Clifton Bush observes Dr. Shayla Browner (DMD ‘15) and hygienist Ashley Scott (BS Dental Hygiene ‘12). Photo by Todd Stone.
Clifton Bush observes Dr. Shayla Browner (DMD ‘15) and hygienist Ashley Scott (BS Dental Hygiene ‘12). Photo by Todd Stone.

Impact On Georgia: Georgia Is Our Campus

For years, students in DCG dental programs have had the opportunity to obtain a wealth of clinical experience through rotations in clinical sites around the state, experiences that have significantly enhanced the scope of their dental education and practice.

Many of those sites are in rural Georgia, including the Albany Area Primary Health Care Clinic in southwest Georgia, which offers medical and dental treatment to residents in an identified dentally underserved area.

“Many of our patients can’t afford specialists, so we try to keep everything in-house,” says Clifton Bush, chief operating officer of the clinic’s dental services. “The students get a wide variety of experience in different procedures, including root canals, crowns and surgical extractions in addition to basic dentistry.”

As the state’s only public academic medical center, Augusta University has long been committed to the health of all Georgians, no matter where they live. That commitment was recently bolstered with the establishment of a Center for Rural Health at the university, one of the recommendations of a task force on rural health convened in 2016 by AU President Brooks A. Keel. The center will serve as a resource for education and training for rural health care providers and hospital CEOs across Georgia.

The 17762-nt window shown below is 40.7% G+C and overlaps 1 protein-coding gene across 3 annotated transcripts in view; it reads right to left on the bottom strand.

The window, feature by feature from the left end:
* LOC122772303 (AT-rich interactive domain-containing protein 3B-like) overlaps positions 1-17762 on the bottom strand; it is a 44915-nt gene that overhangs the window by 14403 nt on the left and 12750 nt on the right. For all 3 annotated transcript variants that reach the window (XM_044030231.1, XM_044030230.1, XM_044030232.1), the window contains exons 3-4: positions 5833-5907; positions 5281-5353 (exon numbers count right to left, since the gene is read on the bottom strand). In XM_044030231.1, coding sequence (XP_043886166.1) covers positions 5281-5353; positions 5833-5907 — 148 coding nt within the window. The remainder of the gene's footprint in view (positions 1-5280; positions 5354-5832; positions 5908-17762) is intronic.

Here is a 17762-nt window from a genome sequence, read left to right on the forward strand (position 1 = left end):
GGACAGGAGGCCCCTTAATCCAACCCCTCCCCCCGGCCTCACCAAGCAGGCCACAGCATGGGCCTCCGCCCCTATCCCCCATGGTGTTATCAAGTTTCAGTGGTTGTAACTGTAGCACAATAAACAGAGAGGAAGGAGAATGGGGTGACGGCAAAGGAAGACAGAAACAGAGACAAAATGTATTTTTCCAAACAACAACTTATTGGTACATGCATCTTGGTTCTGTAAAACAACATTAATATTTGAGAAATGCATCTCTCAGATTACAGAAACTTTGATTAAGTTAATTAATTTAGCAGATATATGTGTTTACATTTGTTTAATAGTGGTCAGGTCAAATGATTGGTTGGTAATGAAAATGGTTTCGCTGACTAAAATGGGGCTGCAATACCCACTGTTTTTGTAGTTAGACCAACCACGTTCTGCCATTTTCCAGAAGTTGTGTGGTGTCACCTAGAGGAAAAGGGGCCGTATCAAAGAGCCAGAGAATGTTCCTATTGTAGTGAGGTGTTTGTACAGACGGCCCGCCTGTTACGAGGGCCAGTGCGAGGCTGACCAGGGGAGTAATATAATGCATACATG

The clinic in Albany, which offers services on a sliding-fee scale, includes two full-time dental offices (Glover Dental Center and West Albany Dental) as well as two school-based clinics. Dental students rotate throughout all of them, exposing them to a diverse patient population and an extensive range of oral health needs, according to Ketarya Hunt, DCG director of community-based education. For instance, the operation includes an HIV clinic. “Our HIV clinic has over 1,100 patients, so the students who help treat them gain extensive insight into a patient population they might not normally encounter very often,” Bush says.

Hunt concurs. “The different sites offer lots of variety, and the students work closely with the clinic’s dentists, nearly all of whom were recruited from the student rotation program,” she says.

The five dentists and three hygienists on staff note that the students are tremendously helpful in ensuring prompt and comprehensive care for their patients, many of whom would be unable to afford or access dental care without it. “The dentists have years of experience, which makes them great mentors,” Bush says, “and since the students are in the midst of their education, they share vital information as well.”

Patients offer high praise to both the staff and students alike. “The friendliness and customer service we offer make a big impact,” Bush says.

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